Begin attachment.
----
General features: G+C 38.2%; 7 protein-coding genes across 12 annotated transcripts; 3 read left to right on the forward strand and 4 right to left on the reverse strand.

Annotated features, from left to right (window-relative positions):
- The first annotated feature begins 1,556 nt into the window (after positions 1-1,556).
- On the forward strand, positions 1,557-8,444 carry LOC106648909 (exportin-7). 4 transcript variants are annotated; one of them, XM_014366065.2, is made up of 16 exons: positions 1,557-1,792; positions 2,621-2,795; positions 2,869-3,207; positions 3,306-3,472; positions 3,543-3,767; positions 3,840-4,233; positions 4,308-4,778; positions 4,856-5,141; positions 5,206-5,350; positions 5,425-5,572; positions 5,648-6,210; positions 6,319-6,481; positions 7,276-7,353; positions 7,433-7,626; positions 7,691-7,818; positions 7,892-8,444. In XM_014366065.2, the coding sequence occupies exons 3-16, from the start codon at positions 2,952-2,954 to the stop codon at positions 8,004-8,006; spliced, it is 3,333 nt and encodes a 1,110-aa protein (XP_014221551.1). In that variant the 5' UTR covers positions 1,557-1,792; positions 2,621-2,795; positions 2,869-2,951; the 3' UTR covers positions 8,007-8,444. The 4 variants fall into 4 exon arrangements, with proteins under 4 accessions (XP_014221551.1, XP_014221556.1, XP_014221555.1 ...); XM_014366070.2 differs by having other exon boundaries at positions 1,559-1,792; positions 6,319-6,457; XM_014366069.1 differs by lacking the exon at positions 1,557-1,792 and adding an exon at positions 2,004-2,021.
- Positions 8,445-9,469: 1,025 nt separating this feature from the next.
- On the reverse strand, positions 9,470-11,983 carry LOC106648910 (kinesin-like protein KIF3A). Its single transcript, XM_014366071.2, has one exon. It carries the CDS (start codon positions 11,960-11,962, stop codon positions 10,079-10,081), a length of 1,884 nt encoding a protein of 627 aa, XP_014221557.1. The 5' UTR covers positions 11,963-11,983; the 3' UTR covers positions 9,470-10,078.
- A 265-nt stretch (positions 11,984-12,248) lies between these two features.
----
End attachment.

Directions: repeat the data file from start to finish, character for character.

General features: G+C 38.2%; 7 protein-coding genes across 12 annotated transcripts; 3 read left to right on the forward strand and 4 right to left on the reverse strand.

Annotated features, from left to right (window-relative positions):
- The first annotated feature begins 1,556 nt into the window (after positions 1-1,556).
- On the forward strand, positions 1,557-8,444 carry LOC106648909 (exportin-7). 4 transcript variants are annotated; one of them, XM_014366065.2, is made up of 16 exons: positions 1,557-1,792; positions 2,621-2,795; positions 2,869-3,207; positions 3,306-3,472; positions 3,543-3,767; positions 3,840-4,233; positions 4,308-4,778; positions 4,856-5,141; positions 5,206-5,350; positions 5,425-5,572; positions 5,648-6,210; positions 6,319-6,481; positions 7,276-7,353; positions 7,433-7,626; positions 7,691-7,818; positions 7,892-8,444. In XM_014366065.2, the coding sequence occupies exons 3-16, from the start codon at positions 2,952-2,954 to the stop codon at positions 8,004-8,006; spliced, it is 3,333 nt and encodes a 1,110-aa protein (XP_014221551.1). In that variant the 5' UTR covers positions 1,557-1,792; positions 2,621-2,795; positions 2,869-2,951; the 3' UTR covers positions 8,007-8,444. The 4 variants fall into 4 exon arrangements, with proteins under 4 accessions (XP_014221551.1, XP_014221556.1, XP_014221555.1 ...); XM_014366070.2 differs by having other exon boundaries at positions 1,559-1,792; positions 6,319-6,457; XM_014366069.1 differs by lacking the exon at positions 1,557-1,792 and adding an exon at positions 2,004-2,021.
- Positions 8,445-9,469: 1,025 nt separating this feature from the next.
- On the reverse strand, positions 9,470-11,983 carry LOC106648910 (kinesin-like protein KIF3A). Its single transcript, XM_014366071.2, has one exon. It carries the CDS (start codon positions 11,960-11,962, stop codon positions 10,079-10,081), a length of 1,884 nt encoding a protein of 627 aa, XP_014221557.1. The 5' UTR covers positions 11,963-11,983; the 3' UTR covers positions 9,470-10,078.
- A 265-nt stretch (positions 11,984-12,248) lies between these two features.